Wednesday, August 01, 2007

In San Diego, Prayer OK at lunch, not classes

A San Diego school that drew international attention for setting aside time for Muslim students to pray in the classroom will no longer do so.

Instead, Carver Elementary's schedule will be reconfigured so students can say their required midday prayers during lunch. Courts have long upheld students' rights to pray on their own during lunch or recess.

Another controversial element of Carver's educational program geared toward Muslim students – single-gender classes – will be eliminated.

Superintendent Carl Cohn stressed in a July 18 memo that single-gender education is legal under federal law, but at Carver it “has become a serious distraction from learning rather than a vehicle to promote learning.”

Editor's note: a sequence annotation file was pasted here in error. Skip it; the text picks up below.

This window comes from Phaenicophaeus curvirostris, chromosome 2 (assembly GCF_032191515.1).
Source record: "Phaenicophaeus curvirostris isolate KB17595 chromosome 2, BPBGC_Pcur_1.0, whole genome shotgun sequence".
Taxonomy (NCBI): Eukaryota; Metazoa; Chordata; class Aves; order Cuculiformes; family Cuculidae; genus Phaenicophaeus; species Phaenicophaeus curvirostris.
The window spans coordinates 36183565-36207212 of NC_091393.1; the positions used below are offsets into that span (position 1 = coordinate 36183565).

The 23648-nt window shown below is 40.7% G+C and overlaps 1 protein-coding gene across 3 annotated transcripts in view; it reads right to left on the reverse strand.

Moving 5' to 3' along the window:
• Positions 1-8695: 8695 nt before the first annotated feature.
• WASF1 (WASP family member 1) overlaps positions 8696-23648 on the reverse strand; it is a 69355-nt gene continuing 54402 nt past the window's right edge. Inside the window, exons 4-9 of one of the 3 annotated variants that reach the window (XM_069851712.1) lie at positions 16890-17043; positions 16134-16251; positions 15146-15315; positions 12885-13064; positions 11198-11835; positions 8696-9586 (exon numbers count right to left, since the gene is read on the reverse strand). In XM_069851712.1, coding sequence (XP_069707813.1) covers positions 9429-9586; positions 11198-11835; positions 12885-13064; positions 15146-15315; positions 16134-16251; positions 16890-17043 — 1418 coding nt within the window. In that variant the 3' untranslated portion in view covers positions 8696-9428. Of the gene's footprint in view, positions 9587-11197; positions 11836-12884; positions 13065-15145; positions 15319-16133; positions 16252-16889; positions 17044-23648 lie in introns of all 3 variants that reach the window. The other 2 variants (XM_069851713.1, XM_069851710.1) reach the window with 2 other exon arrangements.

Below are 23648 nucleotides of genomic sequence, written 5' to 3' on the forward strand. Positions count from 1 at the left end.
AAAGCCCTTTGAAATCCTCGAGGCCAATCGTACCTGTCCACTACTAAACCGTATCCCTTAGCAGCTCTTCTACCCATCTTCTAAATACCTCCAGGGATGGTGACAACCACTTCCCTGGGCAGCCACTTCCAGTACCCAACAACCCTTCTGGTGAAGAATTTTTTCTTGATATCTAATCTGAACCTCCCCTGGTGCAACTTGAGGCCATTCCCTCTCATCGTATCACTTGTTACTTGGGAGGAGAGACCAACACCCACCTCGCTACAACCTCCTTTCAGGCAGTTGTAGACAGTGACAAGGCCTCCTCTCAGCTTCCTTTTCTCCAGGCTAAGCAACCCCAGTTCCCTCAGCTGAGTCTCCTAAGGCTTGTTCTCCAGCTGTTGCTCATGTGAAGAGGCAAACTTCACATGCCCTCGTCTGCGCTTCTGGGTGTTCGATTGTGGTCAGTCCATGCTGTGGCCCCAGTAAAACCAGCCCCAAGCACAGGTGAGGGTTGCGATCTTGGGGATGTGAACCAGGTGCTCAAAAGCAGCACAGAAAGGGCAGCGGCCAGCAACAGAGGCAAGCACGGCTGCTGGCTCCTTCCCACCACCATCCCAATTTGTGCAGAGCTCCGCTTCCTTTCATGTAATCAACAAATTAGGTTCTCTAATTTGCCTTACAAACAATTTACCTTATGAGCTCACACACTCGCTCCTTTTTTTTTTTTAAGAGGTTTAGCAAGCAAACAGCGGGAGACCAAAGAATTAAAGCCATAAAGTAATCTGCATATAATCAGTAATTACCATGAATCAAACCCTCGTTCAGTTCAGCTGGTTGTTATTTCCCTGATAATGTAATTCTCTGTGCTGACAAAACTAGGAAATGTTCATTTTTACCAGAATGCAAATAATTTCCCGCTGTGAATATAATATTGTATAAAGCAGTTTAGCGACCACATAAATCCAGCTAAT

Carver added the single-gender classes and a daily 15-minute, in-class break for voluntary prayers last September after it absorbed a failed Arabic language charter school that served primarily Somali Muslims.

Since a substitute teacher publicly complained about Carver's practices in April, the San Diego Unified School District has been inundated by letters and phone calls from as far away as Europe and the United Arab Emirates.

Some alleged that the school was violating the separation of church and state by giving Muslims time to pray. The district maintained that it is legally required to approve students' request for religious accommodation.

David Blair-Loy, legal director for the American Civil Liberties Union of San Diego & Imperial Counties, said his organization will monitor how the district carries out the changes related to accommodating prayer.

The ACLU is one of several groups that have been scrutinizing Carver.

“We believe it's much more appropriate to allow students to exercise their rights to voluntary prayer during the existing lunch and recess period, rather than carving out a new and additional recess for that purpose,” Blair-Loy said yesterday...

This from the San Diego Union Tribune.

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